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Abandoned and potentially toxic industrial sites dot city

Albany Herald - 12/23/2019

Dec. 23--ALBANY -- Sitting just a few hundred feet from one of Albany's busiest roadways, the former National Linen Service building is an unsightly eyesore for city officials.

Broken windows, materials piled around and the possibility of contamination make its presence within sight of South Slappey Boulevard a prime target for Albany City Commission members B.J. Fletcher and Jon Howard.

If 2019 was the year that Albany started to get a grip on tackling dilapidated housing, the coming year may be one that sees city officials start to get tough on abandoned industrial facilities.

As Fletcher, in whose Ward III the building is located, and Howard walked around the site recently, they noted signs that people have been living inside the decomposing hulk that once was a business that rented and cleaned uniforms for workers.

They were joined by Judy Bowles, executive director of Keep Albany-Dougherty Beautiful; Robert Carter, Albany's chief code enforcement officer, and Albany City Attorney Nathan Davis.

"I think the whole message is we start taking our city back," Fletcher said. "There are so many buildings like this. Maybe that should be our message: We're going after you finally."

The National Linen site is not the only such site in the city that is either falling in upon itself, a potential hazardous waste site or both. There are dozens of such structures all over Albany.

National Linen covers some 3.18 acres at 1125 West Oglethorpe Boulevard near the intersection with South Slappey.

Carter recently sent out some 60 "courtesy letters" to the listed owners or legal entities who control such structures. The letters request that owners voluntarily clean up the sites.

Another site that is likely to be an issue is the former Swift Fertilizer plant off Seventh Avenue, Howard said.

Voluntary cleanups are not likely in many instances. No property taxes have been paid on the National Linen property since 2014.

The city has a blighted property ordinance that allows the imposition of additional taxes on such properties. However, finding the person ultimately responsible for such sites to collect taxes or force cleanup can be nearly impossible, according to Davis.

The operators who have abandoned them are often part of a limited liability corporation owned by another that is owned by others. In many instances the last operators filed bankruptcy before abandoning the sites.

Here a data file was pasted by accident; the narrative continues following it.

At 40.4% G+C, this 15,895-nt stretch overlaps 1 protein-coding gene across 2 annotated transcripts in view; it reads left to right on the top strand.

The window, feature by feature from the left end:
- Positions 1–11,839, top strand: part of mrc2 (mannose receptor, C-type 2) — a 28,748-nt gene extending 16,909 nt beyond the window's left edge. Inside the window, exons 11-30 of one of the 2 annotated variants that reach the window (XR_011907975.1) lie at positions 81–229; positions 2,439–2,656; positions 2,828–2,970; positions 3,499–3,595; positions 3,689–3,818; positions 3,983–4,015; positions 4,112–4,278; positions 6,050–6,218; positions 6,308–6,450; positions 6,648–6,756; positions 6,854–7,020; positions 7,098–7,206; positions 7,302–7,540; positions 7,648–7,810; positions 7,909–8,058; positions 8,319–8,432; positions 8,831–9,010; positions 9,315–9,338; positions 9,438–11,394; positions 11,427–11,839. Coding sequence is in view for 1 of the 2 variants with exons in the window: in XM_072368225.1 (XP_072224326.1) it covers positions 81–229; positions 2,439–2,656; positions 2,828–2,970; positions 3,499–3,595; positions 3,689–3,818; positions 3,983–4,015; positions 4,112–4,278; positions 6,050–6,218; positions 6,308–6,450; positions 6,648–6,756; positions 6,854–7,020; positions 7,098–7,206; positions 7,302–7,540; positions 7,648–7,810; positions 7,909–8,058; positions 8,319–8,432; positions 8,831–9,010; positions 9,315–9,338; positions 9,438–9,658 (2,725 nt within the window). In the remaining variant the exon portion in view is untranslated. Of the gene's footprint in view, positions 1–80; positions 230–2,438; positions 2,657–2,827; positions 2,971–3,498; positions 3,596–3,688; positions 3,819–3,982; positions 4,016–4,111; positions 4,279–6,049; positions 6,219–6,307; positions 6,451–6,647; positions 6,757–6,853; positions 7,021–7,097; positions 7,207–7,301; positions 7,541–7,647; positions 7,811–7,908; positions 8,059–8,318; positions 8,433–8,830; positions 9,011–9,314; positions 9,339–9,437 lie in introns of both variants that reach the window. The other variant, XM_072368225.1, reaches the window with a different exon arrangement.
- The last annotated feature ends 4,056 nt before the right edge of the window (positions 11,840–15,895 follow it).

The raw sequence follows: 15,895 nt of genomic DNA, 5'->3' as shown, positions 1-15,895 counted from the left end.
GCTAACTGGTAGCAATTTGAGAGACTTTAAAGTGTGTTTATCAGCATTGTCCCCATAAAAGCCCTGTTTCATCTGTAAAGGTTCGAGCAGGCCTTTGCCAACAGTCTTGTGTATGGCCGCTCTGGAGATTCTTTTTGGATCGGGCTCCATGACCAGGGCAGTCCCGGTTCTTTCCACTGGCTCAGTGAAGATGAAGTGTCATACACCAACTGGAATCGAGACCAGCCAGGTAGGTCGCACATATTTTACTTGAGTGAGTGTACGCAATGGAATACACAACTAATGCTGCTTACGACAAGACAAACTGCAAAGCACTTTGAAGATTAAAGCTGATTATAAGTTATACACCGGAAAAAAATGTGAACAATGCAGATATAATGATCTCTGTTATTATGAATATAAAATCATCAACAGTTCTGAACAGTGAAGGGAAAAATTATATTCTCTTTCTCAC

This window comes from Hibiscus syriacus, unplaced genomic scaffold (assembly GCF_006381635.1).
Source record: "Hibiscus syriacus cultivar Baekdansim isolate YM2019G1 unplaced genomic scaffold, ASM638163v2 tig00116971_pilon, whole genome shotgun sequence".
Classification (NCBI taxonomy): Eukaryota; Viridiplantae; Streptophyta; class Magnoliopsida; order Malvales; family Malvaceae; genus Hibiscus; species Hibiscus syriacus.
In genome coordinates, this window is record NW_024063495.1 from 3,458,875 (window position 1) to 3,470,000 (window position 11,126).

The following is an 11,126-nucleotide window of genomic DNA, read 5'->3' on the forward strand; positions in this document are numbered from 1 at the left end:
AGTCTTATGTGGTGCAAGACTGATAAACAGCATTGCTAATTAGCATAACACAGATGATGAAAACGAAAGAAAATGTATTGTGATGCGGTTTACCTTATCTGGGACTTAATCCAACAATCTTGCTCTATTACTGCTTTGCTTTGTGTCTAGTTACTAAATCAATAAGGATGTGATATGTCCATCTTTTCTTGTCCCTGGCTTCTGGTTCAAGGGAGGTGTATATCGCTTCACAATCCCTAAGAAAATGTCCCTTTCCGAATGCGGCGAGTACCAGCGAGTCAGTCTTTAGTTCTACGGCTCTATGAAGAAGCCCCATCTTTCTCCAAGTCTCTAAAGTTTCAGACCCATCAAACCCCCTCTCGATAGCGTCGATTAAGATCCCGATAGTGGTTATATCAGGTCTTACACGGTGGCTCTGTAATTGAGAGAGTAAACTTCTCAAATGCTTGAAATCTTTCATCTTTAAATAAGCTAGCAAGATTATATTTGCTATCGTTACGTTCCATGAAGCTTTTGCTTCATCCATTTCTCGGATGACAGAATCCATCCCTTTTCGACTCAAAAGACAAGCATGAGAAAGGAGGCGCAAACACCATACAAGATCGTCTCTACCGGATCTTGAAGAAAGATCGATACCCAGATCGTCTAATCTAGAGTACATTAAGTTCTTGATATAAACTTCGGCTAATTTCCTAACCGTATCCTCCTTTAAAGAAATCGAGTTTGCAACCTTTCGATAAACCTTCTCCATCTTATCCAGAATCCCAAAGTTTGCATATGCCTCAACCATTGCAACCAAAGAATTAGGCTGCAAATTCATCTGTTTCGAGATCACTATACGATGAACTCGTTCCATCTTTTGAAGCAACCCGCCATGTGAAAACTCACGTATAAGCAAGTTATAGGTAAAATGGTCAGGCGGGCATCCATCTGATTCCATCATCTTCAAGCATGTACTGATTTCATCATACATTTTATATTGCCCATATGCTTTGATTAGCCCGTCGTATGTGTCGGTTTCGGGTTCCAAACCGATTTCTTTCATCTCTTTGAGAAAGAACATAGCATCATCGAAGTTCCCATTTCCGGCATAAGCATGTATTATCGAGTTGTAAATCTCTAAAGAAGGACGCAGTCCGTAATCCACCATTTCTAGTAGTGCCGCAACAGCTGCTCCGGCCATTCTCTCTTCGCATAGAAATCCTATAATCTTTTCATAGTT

"It's like peeling an onion," Davis said of finding the person ultimately responsible for a site. "That's what you've got to do, is find somebody to go after."

One possibility is enlisting an environmental law firm that specializes in such actions, but that could be expensive, he said.

Fletcher said that in 2020 the city should explore its options. One of the suggestions from Fletcher and Howard is seeking grants to clean up sites once the city acquires title through foreclosure and placing them in the land bank.

"We are not the only city facing this," Fletcher said. "We've got to make these calls, and we've got to find out how they did it (and) see if there are any grants available."

Another is teaming up with the Dougherty County government and the Dougherty County School System to have those governmental bodies also initiate a blight tax. Currently, Albany is the only taxing entity that has such a tax.

City officials have requested that Albany Municipal Court keep the pressure on those who are brought into the courtroom in blighted property cases by not granting multiple hardship breaks or repeatedly giving opportunities to perform mandated cleanups.

Howard said that the courtesy letters should be backed up by tougher action for property owners who do not voluntarily comply with city ordinances.

The situation definitely is not going to improve without action being taken, he said.

"I can count 10 that are worse than this," he said.

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